Historically, Lego was an extremely private company that tightly controlled its products and intellectual property. The company’s public position was “We don’t accept unsolicited ideas.”

However, things began to change in the late 1990s following the introduction of a new line of kits called Lego Mindstorms, which contained software and hardware to create small customizable and programmable robots. Sophisticated users found ways to hack into the code and adapt the new products; they talked about their innovations on independent websites.

This presented Lego management with a choice: either pursue legal action against the hackers or invite users to collaborate on new products and applications. The company concluded that litigation would be difficult and costly — and also that there could be significant advantages to collaborating with users.

Through trial and error, Lego has developed a solid understanding of what it takes to build and maintain profitable and mutually beneficial collaborations with users.

In their paper, Antorini, Muniz and Askildsen examine the emergence of Lego’s user communities, how management’s involvement with user groups has evolved and the five core principles that Lego has formulated for successful interaction with its user groups:

  • To be clear abour rules and expectations
  • To ensure a win-win
  • To recognize that outsiders are not insiders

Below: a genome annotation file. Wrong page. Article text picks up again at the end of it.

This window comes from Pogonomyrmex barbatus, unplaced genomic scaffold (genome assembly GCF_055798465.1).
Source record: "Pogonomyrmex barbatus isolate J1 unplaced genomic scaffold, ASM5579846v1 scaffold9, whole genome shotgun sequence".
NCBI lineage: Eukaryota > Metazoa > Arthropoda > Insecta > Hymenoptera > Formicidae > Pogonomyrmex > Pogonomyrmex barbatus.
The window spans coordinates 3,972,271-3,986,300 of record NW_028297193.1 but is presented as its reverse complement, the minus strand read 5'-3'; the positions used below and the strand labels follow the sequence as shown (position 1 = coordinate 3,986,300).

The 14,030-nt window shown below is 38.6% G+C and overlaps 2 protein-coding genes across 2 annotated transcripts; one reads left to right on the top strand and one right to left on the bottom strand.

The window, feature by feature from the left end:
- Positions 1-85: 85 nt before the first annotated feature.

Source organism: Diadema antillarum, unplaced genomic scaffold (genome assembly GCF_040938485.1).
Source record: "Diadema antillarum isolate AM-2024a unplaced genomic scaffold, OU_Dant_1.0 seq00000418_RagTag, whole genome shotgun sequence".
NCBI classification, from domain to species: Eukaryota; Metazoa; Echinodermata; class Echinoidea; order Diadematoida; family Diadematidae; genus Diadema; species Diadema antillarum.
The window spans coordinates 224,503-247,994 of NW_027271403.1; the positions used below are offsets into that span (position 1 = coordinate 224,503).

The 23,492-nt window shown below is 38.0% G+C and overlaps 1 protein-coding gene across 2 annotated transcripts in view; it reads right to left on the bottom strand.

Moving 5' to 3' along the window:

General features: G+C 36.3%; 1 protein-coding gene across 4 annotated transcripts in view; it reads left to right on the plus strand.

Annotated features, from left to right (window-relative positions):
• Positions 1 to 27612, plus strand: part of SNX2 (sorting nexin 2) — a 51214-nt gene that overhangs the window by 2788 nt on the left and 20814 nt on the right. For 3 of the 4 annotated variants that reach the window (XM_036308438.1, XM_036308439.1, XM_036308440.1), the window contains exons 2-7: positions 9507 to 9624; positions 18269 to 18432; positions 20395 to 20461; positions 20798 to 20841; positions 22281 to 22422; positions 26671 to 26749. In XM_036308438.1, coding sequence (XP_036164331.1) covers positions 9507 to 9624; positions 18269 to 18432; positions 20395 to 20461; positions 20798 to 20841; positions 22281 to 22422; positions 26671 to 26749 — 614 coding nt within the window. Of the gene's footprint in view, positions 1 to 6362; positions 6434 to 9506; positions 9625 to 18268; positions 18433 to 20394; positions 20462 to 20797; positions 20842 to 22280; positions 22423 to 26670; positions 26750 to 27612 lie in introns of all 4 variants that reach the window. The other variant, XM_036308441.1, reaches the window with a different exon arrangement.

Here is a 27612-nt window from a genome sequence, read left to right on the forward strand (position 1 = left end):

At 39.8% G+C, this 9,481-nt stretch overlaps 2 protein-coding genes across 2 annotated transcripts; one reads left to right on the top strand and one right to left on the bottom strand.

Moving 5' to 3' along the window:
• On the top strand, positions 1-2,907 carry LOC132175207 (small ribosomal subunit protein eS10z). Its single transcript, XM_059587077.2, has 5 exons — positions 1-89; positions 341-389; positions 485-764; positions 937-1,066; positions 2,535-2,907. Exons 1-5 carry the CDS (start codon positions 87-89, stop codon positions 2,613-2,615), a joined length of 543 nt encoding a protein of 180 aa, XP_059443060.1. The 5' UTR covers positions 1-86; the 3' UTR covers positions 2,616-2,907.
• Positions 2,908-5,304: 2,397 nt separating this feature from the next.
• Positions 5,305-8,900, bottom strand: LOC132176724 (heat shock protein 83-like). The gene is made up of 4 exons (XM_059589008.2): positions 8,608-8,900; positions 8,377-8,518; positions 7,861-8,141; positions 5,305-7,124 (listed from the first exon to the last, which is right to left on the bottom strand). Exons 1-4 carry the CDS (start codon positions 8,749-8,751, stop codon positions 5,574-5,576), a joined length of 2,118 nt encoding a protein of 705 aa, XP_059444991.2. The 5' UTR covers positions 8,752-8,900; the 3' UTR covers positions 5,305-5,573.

• Not to expect one size to fit all (different approaches/ platforms might be needed for different audiences) and
  • To be as open as possible

Read the full article at MIT Sloan Management Review!

25 06, 2012

MC2012: Connect on Facebook, Follow on Twitter!

By | 2018-06-14T06:55:46+00:00 Juni 25th, 2012|Co-creation, Co-Design Process, Crowdsourcing, Customization Trends, Deutsch (in German), Events, Open/User Innovation, Personalization|

MC2012_banner_700

Three day left and counting: June 28th our major event of this month, the MC2012, largest conference on Mass Customization and Open Innovation in German language, will head off with the  – already sold out – business workshop. There are still tickets left for the conference/ exhibition on friday, though! So if you are going to be in (or near) Austria on the 29th of this month, get your reservation here and meet us in Salzburg!

We would also be glad to exchange with you on all topics MC and OI via the official conference Facebook page!

And even if you can not come visit us in person you can still stay in the loop by following @MCSalzburg, the offical conference Twitter account.

Looking forward to see you on the MC2012!